Thursday, August 13, 2009

Visiting Mardan Church

by Tajrin Midhat

Tajrin Midhat with Christian children in Mardan

Sometimes I wonder who we are. It’s perhaps not so facile a question to be perceived by the mind that utilizes only one percent of its ability to think. For the mysteries of the universe and our existence within, is not a matter as self-explanatory as we may like to think with our limited intellect.

But what really is the significance of man in this limitless universe, in which there are far more galaxies than people? The vastness of the universe is incomprehensible. The starry heavens above us, the celestial order, and the imagination that can take one places that are magical…I am barred by my limited perception to explain something that my mind is incapable of fully perceiving.

And back on ground, there is Gojra, so much for man being the microcosm of the universe. What have we learnt from history? What has science and technology given us except a mathematical precision guaranteeing the accuracy of targeting arsenals at those who have taken no part in this course of modernity? Cynical, and disturbed, yes my thoughts are, but they only epitomize the hollowness of the times that we are living in.

The ‘Internally Displaced People’ are supposed to be the subject here, a term that evokes nothing but a feeling of indifference perhaps. No matter how disconnected it may sound from the reality of those who come to be defined under this term, it is yet another example of how the powerful has dictated the life course of the weak, the dominated, the suppressed. It’s not a story of today, but a fact that represents the primitive instinct of man to dominate, to control territory, exposing the dual face of globalization.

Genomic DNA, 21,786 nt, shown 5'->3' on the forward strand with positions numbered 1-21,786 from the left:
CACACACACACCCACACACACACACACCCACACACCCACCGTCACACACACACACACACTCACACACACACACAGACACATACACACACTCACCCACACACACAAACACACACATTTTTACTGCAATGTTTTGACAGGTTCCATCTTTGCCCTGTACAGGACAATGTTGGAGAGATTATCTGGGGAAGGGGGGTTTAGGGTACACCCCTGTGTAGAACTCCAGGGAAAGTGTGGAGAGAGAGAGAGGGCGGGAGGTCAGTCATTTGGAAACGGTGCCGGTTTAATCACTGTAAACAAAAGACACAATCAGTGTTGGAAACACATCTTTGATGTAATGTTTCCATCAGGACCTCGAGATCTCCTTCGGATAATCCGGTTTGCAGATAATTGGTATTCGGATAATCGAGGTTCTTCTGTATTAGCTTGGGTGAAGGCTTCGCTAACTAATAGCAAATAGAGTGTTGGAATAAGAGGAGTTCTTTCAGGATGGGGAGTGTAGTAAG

The Christian IDPs in Mardan are yet another story, same old story, we should say of a people whose lives are turned upside down by a political upheaval, not based on any ideology but that of relentless materialism, a war in which there is serious money involved. The uprooted victims are of course struggling well, for what choice do they have but to go on living, living for the sake of just living, perhaps in hope of a better tomorrow, not knowing perhaps that those in power are too blinded by the temporary pleasures of the world to abide by any universal principles of justice and righteousness.

We happened to visit a part of Mardan that has long been buried in some deep dark corner of the city’s soul. The 120 years old church built in the colonial time stands still. How indifferent is the land to the fate of the creatures that inhabit it. Those rulers are gone. The trees remain there, alive; they have survived the vicissitudes of time.

Perhaps it is only nature that takes a just course, whether it’s the ruins of a bygone power in the deserts of Egypt, or the lost glories of a sunken empire, time levels all. For in the end we are all made of the same clay and shall return to it.

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